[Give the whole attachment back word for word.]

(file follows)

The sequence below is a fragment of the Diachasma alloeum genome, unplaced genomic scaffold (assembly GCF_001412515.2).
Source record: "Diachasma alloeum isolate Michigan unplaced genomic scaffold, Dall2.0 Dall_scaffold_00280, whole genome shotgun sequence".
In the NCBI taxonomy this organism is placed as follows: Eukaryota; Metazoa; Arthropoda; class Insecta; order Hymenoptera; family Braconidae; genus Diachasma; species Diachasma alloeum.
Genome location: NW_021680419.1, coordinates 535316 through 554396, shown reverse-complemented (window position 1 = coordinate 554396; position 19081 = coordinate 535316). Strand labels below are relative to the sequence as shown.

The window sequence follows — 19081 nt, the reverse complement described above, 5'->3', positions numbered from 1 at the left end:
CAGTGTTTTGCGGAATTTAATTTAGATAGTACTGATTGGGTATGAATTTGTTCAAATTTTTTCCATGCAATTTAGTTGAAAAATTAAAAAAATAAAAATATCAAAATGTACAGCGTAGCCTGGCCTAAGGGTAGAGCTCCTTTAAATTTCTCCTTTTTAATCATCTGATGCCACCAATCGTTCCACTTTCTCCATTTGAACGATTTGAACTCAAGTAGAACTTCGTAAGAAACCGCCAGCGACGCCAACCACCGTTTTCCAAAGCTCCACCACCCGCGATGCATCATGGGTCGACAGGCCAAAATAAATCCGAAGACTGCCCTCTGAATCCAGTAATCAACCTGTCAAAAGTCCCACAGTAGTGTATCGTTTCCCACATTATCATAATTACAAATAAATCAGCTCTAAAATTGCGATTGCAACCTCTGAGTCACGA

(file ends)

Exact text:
The sequence below is a fragment of the Diachasma alloeum genome, unplaced genomic scaffold (assembly GCF_001412515.2).
Source record: "Diachasma alloeum isolate Michigan unplaced genomic scaffold, Dall2.0 Dall_scaffold_00280, whole genome shotgun sequence".
In the NCBI taxonomy this organism is placed as follows: Eukaryota; Metazoa; Arthropoda; class Insecta; order Hymenoptera; family Braconidae; genus Diachasma; species Diachasma alloeum.
Genome location: NW_021680419.1, coordinates 535316 through 554396, shown reverse-complemented (window position 1 = coordinate 554396; position 19081 = coordinate 535316). Strand labels below are relative to the sequence as shown.

The window sequence follows — 19081 nt, the reverse complement described above, 5'->3', positions numbered from 1 at the left end:
CAGTGTTTTGCGGAATTTAATTTAGATAGTACTGATTGGGTATGAATTTGTTCAAATTTTTTCCATGCAATTTAGTTGAAAAATTAAAAAAATAAAAATATCAAAATGTACAGCGTAGCCTGGCCTAAGGGTAGAGCTCCTTTAAATTTCTCCTTTTTAATCATCTGATGCCACCAATCGTTCCACTTTCTCCATTTGAACGATTTGAACTCAAGTAGAACTTCGTAAGAAACCGCCAGCGACGCCAACCACCGTTTTCCAAAGCTCCACCACCCGCGATGCATCATGGGTCGACAGGCCAAAATAAATCCGAAGACTGCCCTCTGAATCCAGTAATCAACCTGTCAAAAGTCCCACAGTAGTGTATCGTTTCCCACATTATCATAATTACAAATAAATCAGCTCTAAAATTGCGATTGCAACCTCTGAGTCACGA